VENICE — Beating out competition from several rival contenders, Fine Line Features has acquired North American rights to artist turned director Julian Schnabel’s second feature, “Before Night Falls,” which had its world premiere Monday in competition at the 57th Venice Intl. Film Festival.
Meanwhile, Sony Pictures Classics has purchased North American rights to Ed Harris’ directing debut “Pollock.”
“Before Night Falls” has been the subject of considerable industry buzz in Venice since the event kicked off last week. Distribs were reportedly anxious to lock up a U.S. sale prior to its first official showing. In the weeks following the Venice bow, it travels to the Toronto, New York and San Sebastian fests.
Fine Line closed the deal Friday for a pricetag believed to be between $1 million and $1.5 million. Paramount Classics and Sony Pictures Classics lodged bids of $1 million and $1.5 million, respectively, for the U.S. and other English-speaking territories, while USA Films and Fox Searchlight had earlier made smaller offers.
The sale was negotiated by Fine Line prexy Mark Ordesky with producer Kilik and Bart Walker of ICM. Also recently finalized was a deal with Overseas Film Group to act as international sales agent on the drama. Prior to the Venice fest, Italy was the sole territory in which distribution was tied up, via Key Films.
“This is a sublime film with an unforgettable central performance by Javier Bardem,” said Ordesky. “Julian’s visualization of this moving, humanistic true story is so seamless. I was completely captivated and swept away.”
Adapted from the critically acclaimed autobiography of Cuban novelist and poet Reinaldo Arenas, the feature chronicles his poverty-stricken childhood, his persecution and imprisonment by Castro’s regime as a political dissident and homosexual and his eventual flight to New York during a 1980 amnesty allowing anyone homosexual or mentally ill to leave Cuba. Arenas died in New York in 1990.
“I felt compelled to tell this story,” Schnabel told Daily Variety. “This is a guy living on the margins, hiding out and then imprisoned, who came to New York and still didn’t find the paradise he was looking for. I didn’t set out to make a political film, but I think it’s important to give a voice to people who have suffered. This is very much a movie about freedom, the kind of freedom all people should be entitled to.”
Spanish thesp Bardem, who starred in Pedro Almodovar’s “Live Flesh” and John Malkovich’s upcoming directing debut, “The Dancer Upstairs,” plays Arenas. He stars with Olivier Martinez and Andrea DiStefano. Johnny Depp, Sean Penn and Michael Wincott play supporting roles.
Schnabel previously made “Basquiat,” which premiered in competition at the Venice fest in 1996. In addition to directing “Before Night Falls,” he co-wrote the script with Cunningham O’Keefe and Lazaro Gomez Carriles.
“We are eyeing a December release date because we feel that Javier specifically and the film in general have strong Oscar potential,” Ordesky said. “If we go with December, we will be platforming first, then widening it out in January and February.”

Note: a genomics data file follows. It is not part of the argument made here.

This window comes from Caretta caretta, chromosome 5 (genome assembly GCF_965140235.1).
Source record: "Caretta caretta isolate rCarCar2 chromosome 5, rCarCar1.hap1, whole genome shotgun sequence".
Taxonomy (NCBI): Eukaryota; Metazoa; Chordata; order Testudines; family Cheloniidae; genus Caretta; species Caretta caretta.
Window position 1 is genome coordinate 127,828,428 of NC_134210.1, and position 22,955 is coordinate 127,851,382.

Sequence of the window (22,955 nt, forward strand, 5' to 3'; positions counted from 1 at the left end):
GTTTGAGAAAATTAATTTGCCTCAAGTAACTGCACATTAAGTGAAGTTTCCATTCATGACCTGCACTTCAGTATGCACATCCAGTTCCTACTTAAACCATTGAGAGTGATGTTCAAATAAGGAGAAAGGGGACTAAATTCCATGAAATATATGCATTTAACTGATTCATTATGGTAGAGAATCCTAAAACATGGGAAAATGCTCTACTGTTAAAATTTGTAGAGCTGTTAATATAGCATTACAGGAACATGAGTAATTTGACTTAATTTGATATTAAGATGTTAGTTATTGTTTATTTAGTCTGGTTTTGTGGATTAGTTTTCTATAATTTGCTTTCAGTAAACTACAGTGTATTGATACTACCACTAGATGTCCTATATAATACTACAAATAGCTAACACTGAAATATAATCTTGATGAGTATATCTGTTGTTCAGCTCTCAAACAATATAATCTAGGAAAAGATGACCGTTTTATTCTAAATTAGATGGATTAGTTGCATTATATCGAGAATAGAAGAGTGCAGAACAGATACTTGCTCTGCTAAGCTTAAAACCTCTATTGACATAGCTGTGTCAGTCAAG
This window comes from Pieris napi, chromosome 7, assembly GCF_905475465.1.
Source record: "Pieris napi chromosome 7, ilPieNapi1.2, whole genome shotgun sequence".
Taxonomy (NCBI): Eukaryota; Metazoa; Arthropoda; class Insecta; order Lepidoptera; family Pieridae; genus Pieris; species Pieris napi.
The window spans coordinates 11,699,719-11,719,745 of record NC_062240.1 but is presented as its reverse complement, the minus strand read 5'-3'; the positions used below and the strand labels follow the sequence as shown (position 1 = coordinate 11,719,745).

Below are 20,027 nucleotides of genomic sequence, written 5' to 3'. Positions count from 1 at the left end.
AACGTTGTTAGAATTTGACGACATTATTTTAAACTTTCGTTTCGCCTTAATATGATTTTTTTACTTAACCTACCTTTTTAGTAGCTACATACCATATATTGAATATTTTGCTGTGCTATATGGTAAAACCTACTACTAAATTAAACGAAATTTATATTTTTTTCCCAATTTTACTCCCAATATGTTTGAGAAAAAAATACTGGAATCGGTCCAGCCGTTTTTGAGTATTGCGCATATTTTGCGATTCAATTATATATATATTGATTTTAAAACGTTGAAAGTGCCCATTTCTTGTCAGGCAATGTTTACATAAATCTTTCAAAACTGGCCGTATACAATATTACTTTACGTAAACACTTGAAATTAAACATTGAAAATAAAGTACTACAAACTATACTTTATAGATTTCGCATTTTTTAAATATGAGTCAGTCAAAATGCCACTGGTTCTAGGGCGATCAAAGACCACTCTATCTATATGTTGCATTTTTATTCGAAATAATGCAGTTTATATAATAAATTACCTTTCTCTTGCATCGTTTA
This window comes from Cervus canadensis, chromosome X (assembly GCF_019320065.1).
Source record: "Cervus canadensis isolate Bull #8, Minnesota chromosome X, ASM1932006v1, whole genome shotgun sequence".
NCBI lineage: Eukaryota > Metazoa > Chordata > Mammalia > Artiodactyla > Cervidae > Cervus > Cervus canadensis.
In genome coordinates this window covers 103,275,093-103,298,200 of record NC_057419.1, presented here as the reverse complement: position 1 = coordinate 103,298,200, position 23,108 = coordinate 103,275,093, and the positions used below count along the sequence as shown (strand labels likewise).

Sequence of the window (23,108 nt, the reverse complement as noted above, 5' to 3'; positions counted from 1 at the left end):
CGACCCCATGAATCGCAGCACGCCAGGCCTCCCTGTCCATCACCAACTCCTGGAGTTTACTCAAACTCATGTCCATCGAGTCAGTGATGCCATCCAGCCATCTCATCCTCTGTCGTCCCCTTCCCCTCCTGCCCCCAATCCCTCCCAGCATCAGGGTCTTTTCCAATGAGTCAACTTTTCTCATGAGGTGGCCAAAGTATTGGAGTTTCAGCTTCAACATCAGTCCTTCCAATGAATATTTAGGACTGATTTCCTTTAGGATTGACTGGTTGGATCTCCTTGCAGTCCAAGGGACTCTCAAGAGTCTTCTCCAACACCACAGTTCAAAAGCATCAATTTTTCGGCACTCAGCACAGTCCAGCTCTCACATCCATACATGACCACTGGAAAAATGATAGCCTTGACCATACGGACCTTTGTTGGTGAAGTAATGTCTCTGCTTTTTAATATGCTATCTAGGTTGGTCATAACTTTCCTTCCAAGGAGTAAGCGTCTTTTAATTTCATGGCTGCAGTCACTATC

Sony Pictures Classics’ “Pollock” preemed Thursday in the Cinema of the Present lineup. Pic is based on the turbulent life of American expressionist painter Jackson Pollock. Starring Harris in the title role, the film features Marcia Gay Harden, Amy Madigan, Jennifer Connelly, Bud Cort, John Heard and Val Kilmer. Fred Berner, Jon Kilik and James Trezza produced.
The acquisition is believed to have been finalized late Friday by Michael Barker and Tom Bernard for Sony and executive producer Peter Brant, who confirmed in Venice that the deal was closed but declined to reveal terms. Sony could not be reached for comment over the Labor Day weekend. A separate deal was concluded last week with Alliance to handle international rights.
Other key titles that premiered over the weekend in Venice included “The Princess and the Warrior,” German helmer Tom Tykwer’s first feature since his international breakout with “Run Lola Run.” Recently picked up by Sony Pictures Classics, the romantic thriller drew a generally positive response, though most festgoers felt it could benefit from trimming of the 135-minute running time.
Another Sony acquisition which drew a mixed response was the gangster actioner “Brother,” the first predominantly English-language feature from Japanese cult actor-director Takeshi Kitano. Similarly divided was the verdict on Universal’s competition entry “The Man Who Cried,” a 1930s-set drama from director Sally Potter starring Christina Ricci, Cate Blanchett and John Turturro, all of whom were in Venice for the world premiere.
Of the competition entries to date, Chinese director Jia Zhang-ke’s “Platform,” which examines the lives of young people from a provincial village across 10 years of cultural change, drew plaudits from press willing to go its three hour-plus distance. But “Before Night Falls” has perhaps met with the most unanimous approval, with Bardem now hotly tipped to take the fest’s best actor award.